GALE force winds and huge waves have destroyed the iconic Azure Window, a coastal rock formation on the Maltese island of Gozo.

The Azure Window, believed to have formed naturally in the mid-19th century, has become a landmark of Gozo and the island's natural beauty.

The massive rock arch landmark, with its flat top over the blue sea at Dwejra, is one of Malta's major tourism drawcards.

The Azure Window on the Maltese island of Gozo has been lost in a damaging storm. Picture: Caroline Hodgson via AP
The Azure Window on the Maltese island of Gozo has been lost in a damaging storm. Picture: Caroline Hodgson via AP

It seemed to have endured the raging seas but the storms that hit Malta and Gozo in recent days finally swept away the whole structure on Wednesday morning.

No one was injured as the rock formation came crashing down into the sea. Geologists had long warned that it could give way at any time.

Malta's Premier Joseph Muscat broke the news on Twitter, saying: "I have just been informed that the beautiful Tieqa tad-Dwejra in has collapsed."

In another tweet he said: "Reports commissioned over the years indicated that this landmark would be hard hit by unavoidable natural corrosion. That sad day arrived."

Photos of the iconic Gozitan site were splashed on news sites across Europe.

The Azure Window recently made an appearance on the popular TV series Game of Thrones - it was the backdrop to Khal Drogo and Daenerys' wedding in season one.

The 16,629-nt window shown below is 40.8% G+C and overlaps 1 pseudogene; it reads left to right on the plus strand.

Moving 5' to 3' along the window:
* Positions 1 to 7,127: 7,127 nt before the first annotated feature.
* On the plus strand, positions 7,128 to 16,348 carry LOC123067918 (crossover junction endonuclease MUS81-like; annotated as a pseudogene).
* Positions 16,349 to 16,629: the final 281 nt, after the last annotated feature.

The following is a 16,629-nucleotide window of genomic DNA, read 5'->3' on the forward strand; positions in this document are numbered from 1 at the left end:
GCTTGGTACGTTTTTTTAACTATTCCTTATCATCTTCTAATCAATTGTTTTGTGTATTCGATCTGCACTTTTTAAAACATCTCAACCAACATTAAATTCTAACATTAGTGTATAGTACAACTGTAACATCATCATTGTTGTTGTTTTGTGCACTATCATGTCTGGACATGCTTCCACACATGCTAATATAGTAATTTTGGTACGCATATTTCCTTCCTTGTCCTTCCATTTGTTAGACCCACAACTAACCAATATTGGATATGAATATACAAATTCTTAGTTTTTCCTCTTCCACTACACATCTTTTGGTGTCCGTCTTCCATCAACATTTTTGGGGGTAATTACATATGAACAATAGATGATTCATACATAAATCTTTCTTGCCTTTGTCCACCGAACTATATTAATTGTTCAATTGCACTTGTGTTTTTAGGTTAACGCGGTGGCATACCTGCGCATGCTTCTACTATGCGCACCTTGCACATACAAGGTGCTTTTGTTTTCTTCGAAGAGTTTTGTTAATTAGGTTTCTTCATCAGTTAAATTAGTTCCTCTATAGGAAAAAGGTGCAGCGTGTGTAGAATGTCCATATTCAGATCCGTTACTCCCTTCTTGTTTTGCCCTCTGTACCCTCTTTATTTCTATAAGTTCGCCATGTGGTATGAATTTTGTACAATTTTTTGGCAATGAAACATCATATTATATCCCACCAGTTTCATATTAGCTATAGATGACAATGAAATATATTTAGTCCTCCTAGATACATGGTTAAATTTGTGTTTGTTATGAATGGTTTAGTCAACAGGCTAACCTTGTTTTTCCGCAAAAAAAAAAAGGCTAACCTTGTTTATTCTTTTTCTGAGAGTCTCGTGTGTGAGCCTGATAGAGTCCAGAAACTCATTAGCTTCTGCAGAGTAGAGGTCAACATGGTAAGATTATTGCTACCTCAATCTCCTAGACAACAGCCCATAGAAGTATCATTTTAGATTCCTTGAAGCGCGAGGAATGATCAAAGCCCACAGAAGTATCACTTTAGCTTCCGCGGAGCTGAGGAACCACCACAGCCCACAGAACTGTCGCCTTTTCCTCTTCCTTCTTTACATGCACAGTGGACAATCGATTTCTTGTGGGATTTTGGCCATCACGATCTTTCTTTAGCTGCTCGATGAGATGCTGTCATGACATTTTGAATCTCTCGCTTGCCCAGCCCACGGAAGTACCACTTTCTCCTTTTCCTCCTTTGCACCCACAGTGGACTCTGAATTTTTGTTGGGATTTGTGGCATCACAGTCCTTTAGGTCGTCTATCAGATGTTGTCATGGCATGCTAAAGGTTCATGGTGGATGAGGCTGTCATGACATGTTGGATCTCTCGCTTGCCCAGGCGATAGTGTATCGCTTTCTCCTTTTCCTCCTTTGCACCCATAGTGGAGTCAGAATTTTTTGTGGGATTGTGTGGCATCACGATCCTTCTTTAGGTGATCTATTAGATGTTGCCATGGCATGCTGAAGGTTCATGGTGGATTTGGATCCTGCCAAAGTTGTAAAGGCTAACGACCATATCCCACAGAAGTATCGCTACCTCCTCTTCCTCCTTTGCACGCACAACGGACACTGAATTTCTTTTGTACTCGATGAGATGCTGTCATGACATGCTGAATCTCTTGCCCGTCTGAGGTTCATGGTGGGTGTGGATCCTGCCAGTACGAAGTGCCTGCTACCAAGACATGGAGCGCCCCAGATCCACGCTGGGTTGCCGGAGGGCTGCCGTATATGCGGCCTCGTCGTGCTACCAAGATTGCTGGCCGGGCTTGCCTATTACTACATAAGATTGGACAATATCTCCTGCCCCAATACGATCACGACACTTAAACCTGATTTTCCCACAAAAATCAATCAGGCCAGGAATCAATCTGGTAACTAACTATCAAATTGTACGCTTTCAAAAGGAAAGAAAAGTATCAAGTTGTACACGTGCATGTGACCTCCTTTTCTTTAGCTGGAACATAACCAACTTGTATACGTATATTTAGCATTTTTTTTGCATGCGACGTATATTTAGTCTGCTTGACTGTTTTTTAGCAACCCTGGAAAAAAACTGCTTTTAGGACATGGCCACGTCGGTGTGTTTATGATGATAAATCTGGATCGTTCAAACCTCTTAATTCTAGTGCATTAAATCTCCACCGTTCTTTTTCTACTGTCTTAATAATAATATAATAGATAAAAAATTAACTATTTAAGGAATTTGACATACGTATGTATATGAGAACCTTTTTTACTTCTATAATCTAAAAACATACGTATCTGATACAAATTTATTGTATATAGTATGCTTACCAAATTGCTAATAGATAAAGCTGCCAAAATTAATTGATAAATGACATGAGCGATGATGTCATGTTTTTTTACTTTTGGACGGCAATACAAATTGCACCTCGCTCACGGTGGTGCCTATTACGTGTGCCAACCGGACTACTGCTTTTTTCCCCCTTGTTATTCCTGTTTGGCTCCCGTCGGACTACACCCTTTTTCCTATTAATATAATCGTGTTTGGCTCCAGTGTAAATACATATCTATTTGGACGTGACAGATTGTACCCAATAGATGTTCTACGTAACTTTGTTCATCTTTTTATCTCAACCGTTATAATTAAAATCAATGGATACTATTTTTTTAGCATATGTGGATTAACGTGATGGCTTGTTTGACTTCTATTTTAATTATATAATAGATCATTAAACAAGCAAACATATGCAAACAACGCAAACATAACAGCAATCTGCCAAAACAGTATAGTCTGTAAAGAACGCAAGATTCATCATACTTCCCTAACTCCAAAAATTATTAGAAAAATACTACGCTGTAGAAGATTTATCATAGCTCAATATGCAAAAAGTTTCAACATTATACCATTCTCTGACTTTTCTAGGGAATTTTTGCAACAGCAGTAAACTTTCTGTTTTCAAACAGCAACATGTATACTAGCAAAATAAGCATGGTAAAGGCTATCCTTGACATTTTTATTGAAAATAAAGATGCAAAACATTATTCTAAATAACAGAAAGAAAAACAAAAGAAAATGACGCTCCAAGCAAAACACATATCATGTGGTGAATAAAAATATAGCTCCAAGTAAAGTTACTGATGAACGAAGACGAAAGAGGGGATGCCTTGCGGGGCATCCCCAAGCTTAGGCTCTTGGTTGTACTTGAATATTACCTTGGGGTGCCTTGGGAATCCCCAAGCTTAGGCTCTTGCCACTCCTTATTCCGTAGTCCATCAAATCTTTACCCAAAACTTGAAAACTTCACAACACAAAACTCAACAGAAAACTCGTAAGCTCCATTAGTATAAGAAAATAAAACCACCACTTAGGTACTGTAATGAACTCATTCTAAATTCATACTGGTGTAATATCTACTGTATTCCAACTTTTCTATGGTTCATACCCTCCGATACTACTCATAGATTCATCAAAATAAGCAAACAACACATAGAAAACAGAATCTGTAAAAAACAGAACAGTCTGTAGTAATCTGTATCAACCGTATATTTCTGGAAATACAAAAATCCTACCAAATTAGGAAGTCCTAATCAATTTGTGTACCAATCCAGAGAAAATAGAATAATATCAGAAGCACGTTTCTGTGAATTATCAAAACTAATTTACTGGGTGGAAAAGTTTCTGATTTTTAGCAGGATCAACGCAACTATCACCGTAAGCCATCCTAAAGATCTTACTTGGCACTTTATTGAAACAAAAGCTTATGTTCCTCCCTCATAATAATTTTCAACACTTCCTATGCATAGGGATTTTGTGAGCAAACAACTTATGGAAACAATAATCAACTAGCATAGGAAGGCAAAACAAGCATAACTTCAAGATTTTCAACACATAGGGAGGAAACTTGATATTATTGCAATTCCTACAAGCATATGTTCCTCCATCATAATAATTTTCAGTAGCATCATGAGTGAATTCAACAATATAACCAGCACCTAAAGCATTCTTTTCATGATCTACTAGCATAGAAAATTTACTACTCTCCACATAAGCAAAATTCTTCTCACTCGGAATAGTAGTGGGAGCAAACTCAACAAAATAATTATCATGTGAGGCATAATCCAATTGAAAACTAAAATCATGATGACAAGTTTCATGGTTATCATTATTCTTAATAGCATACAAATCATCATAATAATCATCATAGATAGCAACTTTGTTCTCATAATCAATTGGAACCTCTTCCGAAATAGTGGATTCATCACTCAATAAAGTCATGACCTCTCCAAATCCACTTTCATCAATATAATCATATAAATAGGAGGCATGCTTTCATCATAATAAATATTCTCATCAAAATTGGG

Local resident Roger Chessell was at Dwejra when it happened, having gone to take pictures of the storm.

"There was a big raging sea beneath the window," he told the Times of Malta.

"Suddenly, the arch collapsed into the sea with a loud whoomph, throwing up a huge spray. By the time the spray had faded, the stack had gone too."

Geologist Peter Gatt said the limestone pillar supporting the arch gave way. He attributed the collapse to years of erosion by both under and overground sea swells.

The window also served as a backdrop in the 1981 movie Clash of the Titans.

With parts of the rock formation crumbling over the years, the government last month enacted €1500 fines (A$2097) for anyone caught walking across the arch.

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